Insurance Blog | Accenture

The COVID-19 pandemic and ensuing lockdowns have changed how we work for good. Offices, once the bustling centre of company life, have for much of the year been home only to empty desks, unground coffee beans and unanswered questions…

With work-from-home having had ample chance to prove itself over the past 18 months, some are asking if the future is remote; after all, if it’s not really needed, commercial real estate is an expensive luxury to have. At the same time though, it’s clear that video calls are not really a like-for-like replacement for in-person relationships – especially in the London Markets, where business has traditionally been done face-to-face.

So, what does the future of work look like for the London Markets? To offer some provisional answers, Accenture and Munich Re Specialty Group conducted a first-of-its-kind survey of the Lloyds and Companies Markets from June 28th – July 14th.

We heard from almost 200 individuals – predominantly brokers in senior management and leadership positions – with key talking points around firms’ planned return to the workplace following the lifting of UK government restrictions, the challenges of remote working and the future of offices. Here we present our five key takeaways.

#1 Remote work is here – but the future of the London Markets is evolution, not revolution

Until recently, the London Markets relied almost exclusively on office-based working, so lockdowns have been a big break with tradition – 40% of our respondents said their firms had zero remote-working provisions before the outbreak of Covid-19.

However, this is set to change. Nearly all respondents expected their firms to retain the option to work remotely beyond their official office-return date, a large majority indefinitely so. And it’s not just the availability of the option that has increased, the absolute amount of time spent working remotely was also expected to rise.

Pre-Covid, respondents estimated their firms worked, on average, 4.4 days in the office and 0.6 days remotely each week; going forward, they expected this figure to be around 2.75 days in the office and 2.25 days remote, an increase in remote work of 1.65 days per week.

While these findings constitute a clear swing towards remote working, the situation we end up with is still one where the majority of the week is spent in the office. For this reason, the future of work in the London Markets is better characterised as hybrid rather than remote, an evolution rather than a revolution.

This means fears around the future of offices – which may still apply in other sectors – are likely overstated in the case of the London Markets.

This is not to say firms aren’t alive to the benefits of saving on office real estate. When asked about the greatest business benefits of remote work, our respondents ranked this factor in third place – but only third place. The top positions in fact went to soft factors not driven directly by profit: “better work-life balance for staff” and “higher employee satisfaction”.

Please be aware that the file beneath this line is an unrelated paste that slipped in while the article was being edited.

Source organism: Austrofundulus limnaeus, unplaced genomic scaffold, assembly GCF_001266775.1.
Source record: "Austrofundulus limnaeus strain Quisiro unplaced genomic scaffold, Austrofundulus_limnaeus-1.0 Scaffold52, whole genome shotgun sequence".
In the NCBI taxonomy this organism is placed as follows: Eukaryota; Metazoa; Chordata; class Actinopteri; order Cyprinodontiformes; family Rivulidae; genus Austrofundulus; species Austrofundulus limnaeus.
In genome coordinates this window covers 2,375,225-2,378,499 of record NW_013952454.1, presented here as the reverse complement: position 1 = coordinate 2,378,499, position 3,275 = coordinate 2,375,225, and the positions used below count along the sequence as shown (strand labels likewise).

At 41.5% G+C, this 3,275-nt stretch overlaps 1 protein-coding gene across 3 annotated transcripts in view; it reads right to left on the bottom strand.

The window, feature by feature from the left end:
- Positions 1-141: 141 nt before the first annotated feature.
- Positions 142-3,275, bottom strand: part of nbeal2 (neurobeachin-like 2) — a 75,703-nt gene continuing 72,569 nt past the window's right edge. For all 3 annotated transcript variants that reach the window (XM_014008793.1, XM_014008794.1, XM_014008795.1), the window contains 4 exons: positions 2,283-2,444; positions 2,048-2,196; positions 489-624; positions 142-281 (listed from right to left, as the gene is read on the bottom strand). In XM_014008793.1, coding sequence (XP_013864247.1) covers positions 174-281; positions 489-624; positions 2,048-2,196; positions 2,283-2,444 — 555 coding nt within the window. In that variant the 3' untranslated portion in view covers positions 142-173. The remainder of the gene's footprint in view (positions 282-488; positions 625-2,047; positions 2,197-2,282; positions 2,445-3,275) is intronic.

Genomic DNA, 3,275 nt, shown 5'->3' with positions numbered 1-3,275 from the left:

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Source: London Markets Ways of Working Survey 2021

#2 The office return will come sooner rather than later, but it will be flexible

With the future of offices secure, at least in the London Markets, it’s time to consider more practical matters, like the timing and nature of firms’ return to the workplace.

As of mid-July, when our survey concluded, nearly every respondent believed that their firm’s office return would be underway by the end of September. Only 3% said their firms planned to wait beyond this point.

This suggests that government restrictions have been the blocker all along, not some deeper attitudinal shift. With the former largely lifted as of July 19th, there is little standing in the way of staff moving back into office spaces.

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Source: London Markets Ways of Working Survey 2021

If the promptness of office returns was fairly uniform across respondents, the manner of that return was much less so.

Only 5% said their firms would mandate a return for everyone, with 40% splitting for free-for-all approaches (where anybody can come back in, but no-one is forced to) and 43% for partial returns.

Partial returns included first-come-first-serve (4%), policies of rotation (16%) and prioritising certain job roles (23%), in this case overwhelmingly client-facing positions.

#3 Face-to-face work remains central to life in the London Markets

The trend of putting client-facing staff back into the field as a priority takes us to the heart of life in the London Markets, where brokers and underwriters have, for centuries, done business face-to-face. And this isn’t showing signs of changing any time soon.

96% of broker respondents stated that face-to-face contact is important for transacting with underwriters, with a significant portion (34%) terming it very important (“face-to-face all the time”).

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Source: London Markets Ways of Working Survey 2021

So, how do we reconcile this takeaway – the enduring importance of face-to-face work – with our earlier observation of a sharp swing towards remote working? Again, the answer is hybridity.